Deadlines go by the way in protests to ARB

The Legislature has passed, and now the Governor has signed H.B. 380, amending Chapter 42 of the Tax Code, fundamentally altering the way the property tax system in Texas works.

Nearly 40 years ago the Legislature created the property tax system that we have today in Texas. It resolved decades of inconsistent and politically influenced practices that often resulted in unequal and inefficient taxation. That system created by 1981 was and has been probably the best in the nation. It has resulted in much greater equity, much more professional practice, and much better opportunity for property owners to participate meaningfully in the process.

A key element of that system has been the principle of exhaustion of administrative remedies. That is, property owners are annually given fair notice of the values and other factors that affect their taxes and are given the opportunity to contest those values and taxable status before an administrative body known as the appraisal review board (ARB). Property owners have been charged with making timely protests and appraisal review boards charged with making timely reviews and decisions such that 95% of the value is resolved by July 20 of each year. If the property owner or appraisal district is not satisfied with the ruling of the ARB, they have the opportunity to take the issue to District Court. But, historically, the vast majority of disputes have been resolved at the ARB level. In my experience, the ARBs very often give relief to the property owners in some form.

But timely completion of the process is a critical element. By July 25, the chief appraiser is charged with certifying to the taxing units a roll of taxable property that is 95% complete. This is critical so that the taxing units, the counties, cities, school districts, and special districts, know how much value there is to tax, what the tax rate needs to be, and what budget they can fund. Those budgets fund our schools, much of our highway infrastructure, law enforcement, courts, municipal services, etc.

H.B. 380 has disrupted that system significantly. Now, a property owner may protest, at least according to the plain reading of the bill, any issue any time. If the ARB dismisses the protest as untimely, the property owner may ask the District Court to instruct the ARB to hear the case anyway. There are no parameters in the bill for directing the District Court when to grant such relief. Thus, the chief appraisers of this state may no longer confidently certify a taxable roll to the taxing units by July 25, or any time.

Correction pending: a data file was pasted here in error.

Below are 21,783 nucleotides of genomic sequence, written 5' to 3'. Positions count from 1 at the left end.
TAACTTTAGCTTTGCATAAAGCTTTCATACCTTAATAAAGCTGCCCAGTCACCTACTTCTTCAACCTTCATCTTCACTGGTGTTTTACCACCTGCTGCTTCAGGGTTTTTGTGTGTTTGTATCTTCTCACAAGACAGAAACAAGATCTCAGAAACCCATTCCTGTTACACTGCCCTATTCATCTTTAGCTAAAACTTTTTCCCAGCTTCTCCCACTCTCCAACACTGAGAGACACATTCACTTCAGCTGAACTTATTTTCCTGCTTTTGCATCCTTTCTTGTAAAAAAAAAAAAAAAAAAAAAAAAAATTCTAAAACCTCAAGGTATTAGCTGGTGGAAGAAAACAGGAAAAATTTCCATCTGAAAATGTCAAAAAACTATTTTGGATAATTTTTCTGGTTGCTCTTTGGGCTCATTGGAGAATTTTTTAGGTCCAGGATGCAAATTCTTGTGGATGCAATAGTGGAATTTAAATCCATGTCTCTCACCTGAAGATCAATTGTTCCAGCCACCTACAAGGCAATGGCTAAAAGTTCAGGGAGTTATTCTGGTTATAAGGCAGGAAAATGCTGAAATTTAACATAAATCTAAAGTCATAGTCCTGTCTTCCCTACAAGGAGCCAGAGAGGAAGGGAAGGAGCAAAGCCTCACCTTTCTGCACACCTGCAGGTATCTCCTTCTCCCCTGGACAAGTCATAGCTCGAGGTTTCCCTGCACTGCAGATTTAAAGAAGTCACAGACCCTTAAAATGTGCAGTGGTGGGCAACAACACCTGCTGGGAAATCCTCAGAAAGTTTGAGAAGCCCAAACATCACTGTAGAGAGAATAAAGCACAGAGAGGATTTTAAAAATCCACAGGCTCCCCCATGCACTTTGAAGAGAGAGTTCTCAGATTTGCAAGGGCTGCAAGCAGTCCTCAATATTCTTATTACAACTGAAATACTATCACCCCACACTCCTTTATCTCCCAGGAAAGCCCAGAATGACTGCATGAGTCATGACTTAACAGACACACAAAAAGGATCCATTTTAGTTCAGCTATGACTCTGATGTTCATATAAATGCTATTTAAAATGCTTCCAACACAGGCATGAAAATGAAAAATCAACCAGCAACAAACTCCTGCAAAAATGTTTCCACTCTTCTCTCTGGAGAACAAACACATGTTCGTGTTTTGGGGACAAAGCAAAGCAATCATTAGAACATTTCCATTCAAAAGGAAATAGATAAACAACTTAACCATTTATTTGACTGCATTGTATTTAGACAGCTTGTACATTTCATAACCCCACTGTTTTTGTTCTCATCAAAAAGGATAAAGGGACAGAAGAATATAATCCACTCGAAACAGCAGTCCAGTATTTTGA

Responsible property owners will probably still protest timely. But the remedy created by H.B. 380 allows property owners, particularly owners of very high value properties to very realistically cripple the counties, cities and school districts by contesting values for multiple years in arrears. For example, consider the power plant in the small rural district that constitutes 50% of the local county tax roll. If suddenly, many years after tax rates have been set and taxes collected, the plant owner decides to contest the value four years into the past, what that owner is essentially doing is putting 200% of the county’s annual tax base into question. A significant loss in value of that magnitude could be catastrophic for the county, city and school district, and cause massive tax increases on the rest of the property in the county. The school district could pass a significant part of the loss on to the state. But the other districts would face the possibility of a Chapter 9 bankruptcy.

The concept of exhaustion of administrative remedies is common in the law. Many state agencies have an administrative process by which aggrieved citizens can contest the actions of that agency. Those processes are frequently far more weighted in favor of the State than the property tax system which is designed to give property owners meaningful review. What the State is doing in the passage of H.B. 380 is passing a potentially enormous expense and budgetary uncertainty on to the local governments which the State is not willing to take on itself.

The Legislature seems to have the conviction that the property tax system in Texas is broken and needs major revision. The system has not been broken, but is being severely burdened by legislation such as H.B. 380. At some point, the system will fail from the complications imposed by such legislation. The problem with property taxes up to the recent years has been that we, as a State, rely very heavily on them. Thus, they are comparatively high, just as our sales tax is comparatively high. The property tax has been an easy target of the Legislature since it is entirely a local tax. By doing such things as passing on the costs of education to the local school districts, the State can keep its tax rates low while forcing the local property tax higher. Then the Legislature has faulted the property tax system as a whole as being the problem. The problem is lack of state funding for education and infrastructure.

There are three basic forms of taxes: 1. a tax on consumption, 2. a tax on income, and 3. a tax on accumulated wealth. The property tax is a tax on accumulated wealth. Other than the small franchise tax, we have no tax on income in Texas. We already have a high sales taxes, a tax in consumption. If the Legislature breaks the property tax system’s effectiveness, we will be left with having to devise either much higher consumption taxes, or another form of tax. That primarily leaves the option of an income tax. That idea has not been palatable either.

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